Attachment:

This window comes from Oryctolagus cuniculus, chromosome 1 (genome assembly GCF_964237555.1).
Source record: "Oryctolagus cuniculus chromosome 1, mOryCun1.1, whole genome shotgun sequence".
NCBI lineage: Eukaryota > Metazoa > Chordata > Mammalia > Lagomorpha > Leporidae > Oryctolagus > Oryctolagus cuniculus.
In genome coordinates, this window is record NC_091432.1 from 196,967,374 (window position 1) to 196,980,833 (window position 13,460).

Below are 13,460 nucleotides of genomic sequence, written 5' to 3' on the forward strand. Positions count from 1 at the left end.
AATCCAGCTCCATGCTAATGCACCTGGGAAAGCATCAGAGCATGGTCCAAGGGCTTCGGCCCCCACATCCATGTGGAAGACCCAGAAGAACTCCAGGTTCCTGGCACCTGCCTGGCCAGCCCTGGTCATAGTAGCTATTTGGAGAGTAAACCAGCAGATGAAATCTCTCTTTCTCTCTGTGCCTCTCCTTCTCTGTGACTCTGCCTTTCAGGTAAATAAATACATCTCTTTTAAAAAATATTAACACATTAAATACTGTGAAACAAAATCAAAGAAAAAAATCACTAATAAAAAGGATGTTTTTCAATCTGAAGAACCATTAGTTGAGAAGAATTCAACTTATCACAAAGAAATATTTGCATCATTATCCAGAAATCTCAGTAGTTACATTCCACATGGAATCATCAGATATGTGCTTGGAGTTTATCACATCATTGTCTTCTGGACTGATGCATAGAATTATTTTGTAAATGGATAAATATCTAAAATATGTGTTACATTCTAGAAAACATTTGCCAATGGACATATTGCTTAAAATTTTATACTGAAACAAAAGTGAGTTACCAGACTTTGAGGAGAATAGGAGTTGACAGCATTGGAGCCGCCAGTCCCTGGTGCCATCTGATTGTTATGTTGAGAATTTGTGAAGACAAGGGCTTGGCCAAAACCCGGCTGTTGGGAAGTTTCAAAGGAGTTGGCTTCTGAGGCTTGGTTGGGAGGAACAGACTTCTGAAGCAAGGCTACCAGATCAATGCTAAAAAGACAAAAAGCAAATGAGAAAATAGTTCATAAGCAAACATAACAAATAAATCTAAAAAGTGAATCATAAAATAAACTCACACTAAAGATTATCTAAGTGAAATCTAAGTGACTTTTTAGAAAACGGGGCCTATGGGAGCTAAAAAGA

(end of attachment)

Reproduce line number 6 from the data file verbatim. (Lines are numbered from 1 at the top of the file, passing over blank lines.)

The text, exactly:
AATCCAGCTCCATGCTAATGCACCTGGGAAAGCATCAGAGCATGGTCCAAGGGCTTCGGCCCCCACATCCATGTGGAAGACCCAGAAGAACTCCAGGTTCCTGGCACCTGCCTGGCCAGCCCTGGTCATAGTAGCTATTTGGAGAGTAAACCAGCAGATGAAATCTCTCTTTCTCTCTGTGCCTCTCCTTCTCTGTGACTCTGCCTTTCAGGTAAATAAATACATCTCTTTTAAAAAATATTAACACATTAAATACTGTGAAACAAAATCAAAGAAAAAAATCACTAATAAAAAGGATGTTTTTCAATCTGAAGAACCATTAGTTGAGAAGAATTCAACTTATCACAAAGAAATATTTGCATCATTATCCAGAAATCTCAGTAGTTACATTCCACATGGAATCATCAGATATGTGCTTGGAGTTTATCACATCATTGTCTTCTGGACTGATGCATAGAATTATTTTGTAAATGGATAAATATCTAAAATATGTGTTACATTCTAGAAAACATTTGCCAATGGACATATTGCTTAAAATTTTATACTGAAACAAAAGTGAGTTACCAGACTTTGAGGAGAATAGGAGTTGACAGCATTGGAGCCGCCAGTCCCTGGTGCCATCTGATTGTTATGTTGAGAATTTGTGAAGACAAGGGCTTGGCCAAAACCCGGCTGTTGGGAAGTTTCAAAGGAGTTGGCTTCTGAGGCTTGGTTGGGAGGAACAGACTTCTGAAGCAAGGCTACCAGATCAATGCTAAAAAGACAAAAAGCAAATGAGAAAATAGTTCATAAGCAAACATAACAAATAAATCTAAAAAGTGAATCATAAAATAAACTCACACTAAAGATTATCTAAGTGAAATCTAAGTGACTTTTTAGAAAACGGGGCCTATGGGAGCTAAAAAGA